JWM study: Low-quality marine habitat impacts murrelet

Dubbed “the enigma of the Pacific” until ornithologists finally tracked down its nest in the 1970s, the marbled murrelet (Brachyramphus marmoratus) is a seabird that forages by the coast and flies inland to lay a single egg in the old-growth canopy of the Pacific Northwest. A recent study suggests that in the state of Washington, where the species is threatened, its breeding success is low, and it’s traveling longer distances to forage and nest than populations elsewhere, possibly due to the poorer quality of marine and inland habitats.

“We’ve known for quite some time that we need to conserve breeding habitat on land, late successional forest,” said Teresa Lorenz, research wildlife biologist with the U.S. Forest Service at the Pacific Northwest Research Station and first author on the paper published this month in The Journal of Wildlife Management. “Our research highlights that we have to also look at the quality of foraging habitat in the marine environment if we want to sustain populations of this fish-eating bird.”

From 2004 to 2008, Martin Raphael, a co-author who is also a research wildlife biologist at the Pacific Northwest Research Station, and his colleagues followed over 150 radio-tagged murrelets to track their breeding and use of space. Whenever they could push through the remote, dense forest, the scientists also hiked to identified nests and set up cameras to monitor the birds. Analyzing the data collected, Lorenz found that the murrelets traveled much wider foraging ranges in the water and longer distances between the sea and nests than did much more abundant Alaskan populations of the bird.

In Washington, the research team found evidence of breeding in only 20 individuals, and the likelihood that a murrelet would attempt to breed was as low as 13 percent, about a third of the probability in the Alaskan population. What’s more, just four of the breeding Washington murrelets successfully fledged a chick.

“What we found were extremely low rates of breeding compared to other populations of murrelets,” Lorenz said.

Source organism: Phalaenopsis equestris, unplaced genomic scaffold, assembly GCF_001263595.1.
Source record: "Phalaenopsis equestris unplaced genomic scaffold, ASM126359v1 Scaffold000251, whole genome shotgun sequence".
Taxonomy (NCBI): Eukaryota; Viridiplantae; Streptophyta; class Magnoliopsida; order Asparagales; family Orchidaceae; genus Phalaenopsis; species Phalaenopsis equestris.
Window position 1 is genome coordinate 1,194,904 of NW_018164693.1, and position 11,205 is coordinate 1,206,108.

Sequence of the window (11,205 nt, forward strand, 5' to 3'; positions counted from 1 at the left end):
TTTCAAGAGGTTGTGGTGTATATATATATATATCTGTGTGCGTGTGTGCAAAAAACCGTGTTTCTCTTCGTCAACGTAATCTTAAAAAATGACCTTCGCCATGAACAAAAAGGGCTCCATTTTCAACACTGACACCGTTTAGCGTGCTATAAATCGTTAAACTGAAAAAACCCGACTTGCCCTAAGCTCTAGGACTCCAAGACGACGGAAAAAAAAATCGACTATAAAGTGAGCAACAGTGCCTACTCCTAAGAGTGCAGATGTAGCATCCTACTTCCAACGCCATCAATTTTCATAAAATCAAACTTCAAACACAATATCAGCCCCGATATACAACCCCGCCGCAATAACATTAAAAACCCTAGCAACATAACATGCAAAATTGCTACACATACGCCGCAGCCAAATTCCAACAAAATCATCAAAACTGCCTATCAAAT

Overall, the results indicate that improving marine habitats and providing terrestrial breeding habitat close to shore could help Washington’s murrelets, the researchers concluded, and align with previous research on the species in the region. Nesting habitat on most federal lands in the state is already protected, but nesting habitat on state and private lands will require extended protection to stop losses, they said.

Their findings suggest that enhancing the health of marine food webs in the Salish Sea and along the Pacific Coast would benefit the species, the biologists said. Without such measures, Washington’s murrelet population — which also faces threats from commercial logging, fire, climate change, oil spills and gillnets — could continue to decline because of poor reproduction rates.

For the past two decades, a collaborative group including the state, U.S. Fish and Wildlife Service and private consultants has monitored the murrelet quite extensively through at-sea surveys, but this is the first time scientists have used radio-tracking to follow such a large number of the birds in Washington.

The Washington Department of Fish and Wildlife has been conducting surveys of the fish the murrelets eat for at least a year now. Raphael and his team noted the need for additional research on the murrelet’s prey species, their distributions and abundance and its interactions with them throughout the study area, especially with respect to successfully breeding birds.

TWS members can log into the member portal to read this paper in the February issue of The Journal of Wildlife Management. Go to Publications and then The Journal of Wildlife Management.

Header Image: A marbled murrelet incubates an egg in the coniferous canopy of Washington state. ©Nick Hatch